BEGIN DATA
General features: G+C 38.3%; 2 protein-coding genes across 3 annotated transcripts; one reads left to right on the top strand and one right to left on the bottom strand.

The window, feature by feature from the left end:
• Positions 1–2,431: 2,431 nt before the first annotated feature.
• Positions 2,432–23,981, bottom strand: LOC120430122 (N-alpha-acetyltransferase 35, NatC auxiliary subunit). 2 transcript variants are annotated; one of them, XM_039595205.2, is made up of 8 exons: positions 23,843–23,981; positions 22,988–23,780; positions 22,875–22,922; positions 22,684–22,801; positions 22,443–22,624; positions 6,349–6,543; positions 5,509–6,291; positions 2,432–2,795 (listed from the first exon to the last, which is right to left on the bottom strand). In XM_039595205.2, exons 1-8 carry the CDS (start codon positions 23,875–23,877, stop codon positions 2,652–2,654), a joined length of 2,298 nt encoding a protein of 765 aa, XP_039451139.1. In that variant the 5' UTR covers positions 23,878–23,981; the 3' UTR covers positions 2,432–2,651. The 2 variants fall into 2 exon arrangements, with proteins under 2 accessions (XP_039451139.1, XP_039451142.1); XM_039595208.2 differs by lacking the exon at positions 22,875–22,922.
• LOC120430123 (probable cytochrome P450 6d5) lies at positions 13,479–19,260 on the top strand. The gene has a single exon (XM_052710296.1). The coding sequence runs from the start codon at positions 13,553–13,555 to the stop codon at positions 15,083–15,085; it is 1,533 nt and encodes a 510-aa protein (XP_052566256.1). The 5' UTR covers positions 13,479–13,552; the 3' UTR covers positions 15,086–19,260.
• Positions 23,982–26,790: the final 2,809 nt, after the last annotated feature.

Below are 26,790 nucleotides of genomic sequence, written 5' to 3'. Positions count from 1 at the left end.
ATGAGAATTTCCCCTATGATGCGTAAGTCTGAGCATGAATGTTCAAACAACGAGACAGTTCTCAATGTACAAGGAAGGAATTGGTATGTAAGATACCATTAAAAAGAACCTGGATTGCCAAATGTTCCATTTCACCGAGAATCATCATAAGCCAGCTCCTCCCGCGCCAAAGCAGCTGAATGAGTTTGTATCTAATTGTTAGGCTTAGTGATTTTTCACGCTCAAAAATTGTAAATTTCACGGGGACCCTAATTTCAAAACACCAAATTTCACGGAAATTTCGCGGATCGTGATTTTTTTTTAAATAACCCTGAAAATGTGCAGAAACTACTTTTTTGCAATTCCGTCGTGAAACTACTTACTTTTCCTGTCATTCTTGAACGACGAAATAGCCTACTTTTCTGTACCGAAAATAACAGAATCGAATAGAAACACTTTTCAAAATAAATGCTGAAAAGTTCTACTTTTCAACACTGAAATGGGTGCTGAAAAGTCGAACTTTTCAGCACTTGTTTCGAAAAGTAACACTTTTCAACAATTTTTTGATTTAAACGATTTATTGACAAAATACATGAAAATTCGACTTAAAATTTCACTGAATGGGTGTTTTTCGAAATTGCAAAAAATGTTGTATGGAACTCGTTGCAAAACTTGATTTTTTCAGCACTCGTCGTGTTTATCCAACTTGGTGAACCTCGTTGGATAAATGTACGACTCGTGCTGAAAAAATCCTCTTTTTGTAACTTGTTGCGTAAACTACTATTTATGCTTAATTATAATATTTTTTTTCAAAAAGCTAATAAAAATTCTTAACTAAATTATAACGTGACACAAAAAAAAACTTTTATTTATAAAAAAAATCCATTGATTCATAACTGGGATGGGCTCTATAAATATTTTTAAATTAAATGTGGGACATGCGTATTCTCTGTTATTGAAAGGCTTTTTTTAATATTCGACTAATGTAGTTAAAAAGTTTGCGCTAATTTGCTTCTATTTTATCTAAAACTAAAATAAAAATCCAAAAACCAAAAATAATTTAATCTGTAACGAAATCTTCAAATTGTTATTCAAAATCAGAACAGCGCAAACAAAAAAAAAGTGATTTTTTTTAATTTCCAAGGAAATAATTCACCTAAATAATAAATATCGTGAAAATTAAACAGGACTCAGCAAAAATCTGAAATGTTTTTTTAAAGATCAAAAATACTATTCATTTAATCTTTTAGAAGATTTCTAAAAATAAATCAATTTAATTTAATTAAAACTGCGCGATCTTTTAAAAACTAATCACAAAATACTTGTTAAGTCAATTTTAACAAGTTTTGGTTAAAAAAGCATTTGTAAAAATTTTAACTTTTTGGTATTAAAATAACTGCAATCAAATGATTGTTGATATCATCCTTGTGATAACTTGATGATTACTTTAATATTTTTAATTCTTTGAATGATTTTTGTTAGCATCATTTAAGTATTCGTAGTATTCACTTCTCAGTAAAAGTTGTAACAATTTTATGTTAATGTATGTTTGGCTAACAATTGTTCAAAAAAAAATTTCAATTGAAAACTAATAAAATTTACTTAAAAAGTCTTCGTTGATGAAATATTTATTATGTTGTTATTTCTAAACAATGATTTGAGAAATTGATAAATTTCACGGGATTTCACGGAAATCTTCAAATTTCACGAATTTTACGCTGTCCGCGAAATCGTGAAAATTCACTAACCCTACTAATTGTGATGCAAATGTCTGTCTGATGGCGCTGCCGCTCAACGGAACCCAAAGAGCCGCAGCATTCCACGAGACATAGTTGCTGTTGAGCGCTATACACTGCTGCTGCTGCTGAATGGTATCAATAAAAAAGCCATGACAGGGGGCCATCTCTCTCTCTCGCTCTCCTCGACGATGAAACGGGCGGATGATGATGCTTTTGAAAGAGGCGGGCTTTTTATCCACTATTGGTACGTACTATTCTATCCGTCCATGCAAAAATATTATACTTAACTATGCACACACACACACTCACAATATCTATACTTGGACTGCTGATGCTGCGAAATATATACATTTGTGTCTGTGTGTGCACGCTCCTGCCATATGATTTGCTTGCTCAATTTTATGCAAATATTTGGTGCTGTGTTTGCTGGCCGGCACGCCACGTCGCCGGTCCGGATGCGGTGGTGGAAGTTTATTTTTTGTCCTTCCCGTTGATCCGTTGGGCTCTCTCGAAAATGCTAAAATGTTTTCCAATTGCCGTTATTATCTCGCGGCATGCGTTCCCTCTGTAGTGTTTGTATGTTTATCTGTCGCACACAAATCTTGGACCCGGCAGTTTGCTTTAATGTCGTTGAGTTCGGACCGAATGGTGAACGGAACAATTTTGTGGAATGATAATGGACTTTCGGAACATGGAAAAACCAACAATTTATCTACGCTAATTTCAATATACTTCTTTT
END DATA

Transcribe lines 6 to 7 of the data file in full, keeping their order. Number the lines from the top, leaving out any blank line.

• Positions 23,982–26,790: the final 2,809 nt, after the last annotated feature.

Below are 26,790 nucleotides of genomic sequence, written 5' to 3'. Positions count from 1 at the left end.